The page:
I’m just curious, but is the Bull Dog Sauce vegan?
Yes! I haven’t read the ingredients for all the formulations, but the one I used is vegan.
Really? Great, I have to get one next time I go to an Asian store! Thanks for the info. I’m so excited now :) The one you liked to is my favourite! As a non-vegan kid, I always used the Bull Dog Sauce to eat breaded, deep-fried pork and some seafood, so I’ve never thought the sauce itself can be vegan.
Yeah! I can’t wait to try it on katsu tofu!
This looks just like the kind of soup I love.
I never heard of Bull Dog sauce, but what a name!
Hi Lolo, I have an award for you over at my blog! Your food looks awesome as ever!!
Thanks so much!
This looks so yummy! And I was looking for a recipe that includes tofu :)
I’ll definitelly try it soon :D
Wow – those noodles are an amazing colour. Looks great!
The color depends on how the noodles are made. I just found this cute comic that explains why soba noodles are different colors.
Now THIS is beautiful food. I recently dug out my non centrifugal juicer and started playing with it to make noodles. I had read that you can make Korean rice cake noodles with it and sure enough pasta wasn’t far behind. I started thinking that I could make my own fresh buckwheat soba using this machine and your recipe has got me thinking that it might be sooner rather than later. Cheers for a wonderful idea :)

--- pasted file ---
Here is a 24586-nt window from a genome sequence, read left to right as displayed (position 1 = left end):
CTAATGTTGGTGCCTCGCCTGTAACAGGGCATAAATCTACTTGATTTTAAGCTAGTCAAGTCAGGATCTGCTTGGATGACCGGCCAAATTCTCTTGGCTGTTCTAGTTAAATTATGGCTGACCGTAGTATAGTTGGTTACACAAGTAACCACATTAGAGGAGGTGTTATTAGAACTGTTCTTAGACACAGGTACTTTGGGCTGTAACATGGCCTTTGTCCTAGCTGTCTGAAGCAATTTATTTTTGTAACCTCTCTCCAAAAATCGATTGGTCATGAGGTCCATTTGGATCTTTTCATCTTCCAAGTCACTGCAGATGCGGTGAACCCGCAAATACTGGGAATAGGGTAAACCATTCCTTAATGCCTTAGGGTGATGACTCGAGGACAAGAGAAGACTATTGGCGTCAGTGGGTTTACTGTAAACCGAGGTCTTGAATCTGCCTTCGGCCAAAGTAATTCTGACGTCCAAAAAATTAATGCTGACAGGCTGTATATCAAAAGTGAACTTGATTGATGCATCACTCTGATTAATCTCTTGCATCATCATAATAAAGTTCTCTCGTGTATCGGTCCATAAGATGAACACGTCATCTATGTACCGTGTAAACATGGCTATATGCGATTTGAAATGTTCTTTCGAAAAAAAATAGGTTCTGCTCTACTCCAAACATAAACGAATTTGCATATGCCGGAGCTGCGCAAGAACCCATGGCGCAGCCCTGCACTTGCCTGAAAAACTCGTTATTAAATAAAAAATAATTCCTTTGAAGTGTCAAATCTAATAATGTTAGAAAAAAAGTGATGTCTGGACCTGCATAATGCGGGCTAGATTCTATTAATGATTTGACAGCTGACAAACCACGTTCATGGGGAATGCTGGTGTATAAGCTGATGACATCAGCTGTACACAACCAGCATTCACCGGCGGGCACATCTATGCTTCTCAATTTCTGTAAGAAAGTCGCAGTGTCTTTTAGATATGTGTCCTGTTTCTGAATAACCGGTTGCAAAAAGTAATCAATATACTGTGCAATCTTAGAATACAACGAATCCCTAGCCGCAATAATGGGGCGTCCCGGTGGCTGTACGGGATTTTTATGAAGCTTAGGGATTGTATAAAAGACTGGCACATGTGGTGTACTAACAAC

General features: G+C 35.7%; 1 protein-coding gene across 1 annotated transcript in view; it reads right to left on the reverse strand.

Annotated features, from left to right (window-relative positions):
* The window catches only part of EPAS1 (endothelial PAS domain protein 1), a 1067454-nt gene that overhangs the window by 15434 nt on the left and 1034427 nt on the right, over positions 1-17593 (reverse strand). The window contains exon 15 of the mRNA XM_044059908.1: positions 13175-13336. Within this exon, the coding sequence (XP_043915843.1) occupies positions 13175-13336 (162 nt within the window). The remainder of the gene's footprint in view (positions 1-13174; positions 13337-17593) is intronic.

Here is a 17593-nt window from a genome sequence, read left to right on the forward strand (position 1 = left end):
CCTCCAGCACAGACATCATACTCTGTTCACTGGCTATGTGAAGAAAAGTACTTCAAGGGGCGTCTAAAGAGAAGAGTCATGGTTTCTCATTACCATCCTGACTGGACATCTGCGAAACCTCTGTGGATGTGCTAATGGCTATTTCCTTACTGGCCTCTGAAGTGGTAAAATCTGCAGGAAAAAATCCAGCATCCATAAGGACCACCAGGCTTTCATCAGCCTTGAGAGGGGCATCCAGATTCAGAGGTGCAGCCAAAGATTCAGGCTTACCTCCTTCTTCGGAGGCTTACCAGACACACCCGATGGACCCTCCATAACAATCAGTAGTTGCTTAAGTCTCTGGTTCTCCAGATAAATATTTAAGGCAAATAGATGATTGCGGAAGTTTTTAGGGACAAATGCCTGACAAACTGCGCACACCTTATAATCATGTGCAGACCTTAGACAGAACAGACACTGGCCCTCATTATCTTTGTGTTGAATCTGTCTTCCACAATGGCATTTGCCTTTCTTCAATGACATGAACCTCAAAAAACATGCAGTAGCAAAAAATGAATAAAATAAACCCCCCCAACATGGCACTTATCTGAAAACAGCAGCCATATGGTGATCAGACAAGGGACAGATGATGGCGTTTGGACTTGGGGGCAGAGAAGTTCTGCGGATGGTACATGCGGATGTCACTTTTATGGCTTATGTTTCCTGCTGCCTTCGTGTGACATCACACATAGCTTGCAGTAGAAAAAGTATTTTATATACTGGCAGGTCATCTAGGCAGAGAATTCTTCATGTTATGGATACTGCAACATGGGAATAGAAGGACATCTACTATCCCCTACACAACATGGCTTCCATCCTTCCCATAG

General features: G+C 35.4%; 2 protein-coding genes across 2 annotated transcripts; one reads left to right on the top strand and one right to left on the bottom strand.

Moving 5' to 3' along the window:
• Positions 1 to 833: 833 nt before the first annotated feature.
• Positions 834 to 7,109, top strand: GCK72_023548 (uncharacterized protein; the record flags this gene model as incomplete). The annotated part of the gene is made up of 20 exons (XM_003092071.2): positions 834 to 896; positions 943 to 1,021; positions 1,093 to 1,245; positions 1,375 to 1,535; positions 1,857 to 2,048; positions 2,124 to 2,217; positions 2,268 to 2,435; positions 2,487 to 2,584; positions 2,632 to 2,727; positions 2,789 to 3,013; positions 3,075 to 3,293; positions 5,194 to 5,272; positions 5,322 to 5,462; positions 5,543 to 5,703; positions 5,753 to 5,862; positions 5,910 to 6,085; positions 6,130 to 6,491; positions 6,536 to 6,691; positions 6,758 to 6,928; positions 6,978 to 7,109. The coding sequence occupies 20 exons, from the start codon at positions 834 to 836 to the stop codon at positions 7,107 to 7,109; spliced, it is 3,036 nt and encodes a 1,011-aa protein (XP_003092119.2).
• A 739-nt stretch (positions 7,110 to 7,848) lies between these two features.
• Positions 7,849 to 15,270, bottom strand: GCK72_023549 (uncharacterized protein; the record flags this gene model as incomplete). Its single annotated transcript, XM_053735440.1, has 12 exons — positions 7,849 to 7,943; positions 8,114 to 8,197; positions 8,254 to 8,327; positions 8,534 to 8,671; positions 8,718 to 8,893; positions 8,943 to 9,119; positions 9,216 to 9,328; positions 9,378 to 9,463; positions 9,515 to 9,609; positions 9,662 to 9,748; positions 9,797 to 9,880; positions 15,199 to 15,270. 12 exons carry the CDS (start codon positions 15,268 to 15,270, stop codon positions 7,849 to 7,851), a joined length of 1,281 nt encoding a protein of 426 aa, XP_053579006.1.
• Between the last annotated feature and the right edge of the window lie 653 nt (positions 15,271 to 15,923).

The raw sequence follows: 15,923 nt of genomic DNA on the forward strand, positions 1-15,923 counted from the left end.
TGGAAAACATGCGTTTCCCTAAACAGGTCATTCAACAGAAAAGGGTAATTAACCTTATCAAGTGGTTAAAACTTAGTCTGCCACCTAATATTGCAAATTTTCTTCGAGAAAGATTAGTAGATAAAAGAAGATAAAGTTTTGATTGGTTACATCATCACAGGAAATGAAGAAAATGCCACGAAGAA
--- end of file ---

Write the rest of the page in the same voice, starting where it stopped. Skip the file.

Yay! This kind of noodle soup is exactly what I want to eat on a cold, blustery day, when I’m too tired to bother making something big & elaborate. :)
Question: did you press the tofu at all? If so, did you slice the tofu before or after you pressed? Your slices look so thin and uniform…mine are usually pretty misshapen.
Hey Kathryn! I pressed the slices briefly, after cutting, on paper towels. I literally placed them on a doubled paper towel and then pressed down with my hands on top with another paper towel for just a few seconds – so it wasn’t a formal pressing. You choose not to press them and it will work fine, but they will take slightly longer to cook.
Sorry—I forgot to say—thanks for all the pictures, the meal looks yummy!
Have you tried cooking the noodles with the broth? It appears much simpler that way. BTW I’m so happy you are back! I’ve missed you. I can’t wait for more of your easy fun recipes and maybe even a new cookbook….
I was worried it would be too salty but I might try it next time!
Never heard of Bull Dog sauce or of green soba noodles. Sounds so interesting!
This looks wonderful! I too have found that ginger is really lovely in broth soups, and this looks great for an autumn/winter recipe.
Wow, this looks amazing! I can’t wait to make it! I’m always looking for a quick soup recipe for those busy cold days. Thank you!
This looks really tasty! I’ve never tried Bull Dog Sauce…interesting!
I make a similar broth with kombu, dried mushrooms, fresh ginger, scallions, toasted sesame oil and tamari. I fry my tofu in coconut oil after seasoning it with garlic. Yours looks great! Nice photos!
All about noodle bowls during these cold, cold months. But! Wheat irritates my belly. Hopefully brown rice (stir fry-type) noodles will suffice.
Happy Thanksgiving. It is good to see you popping up now and then. Thanks for all you do.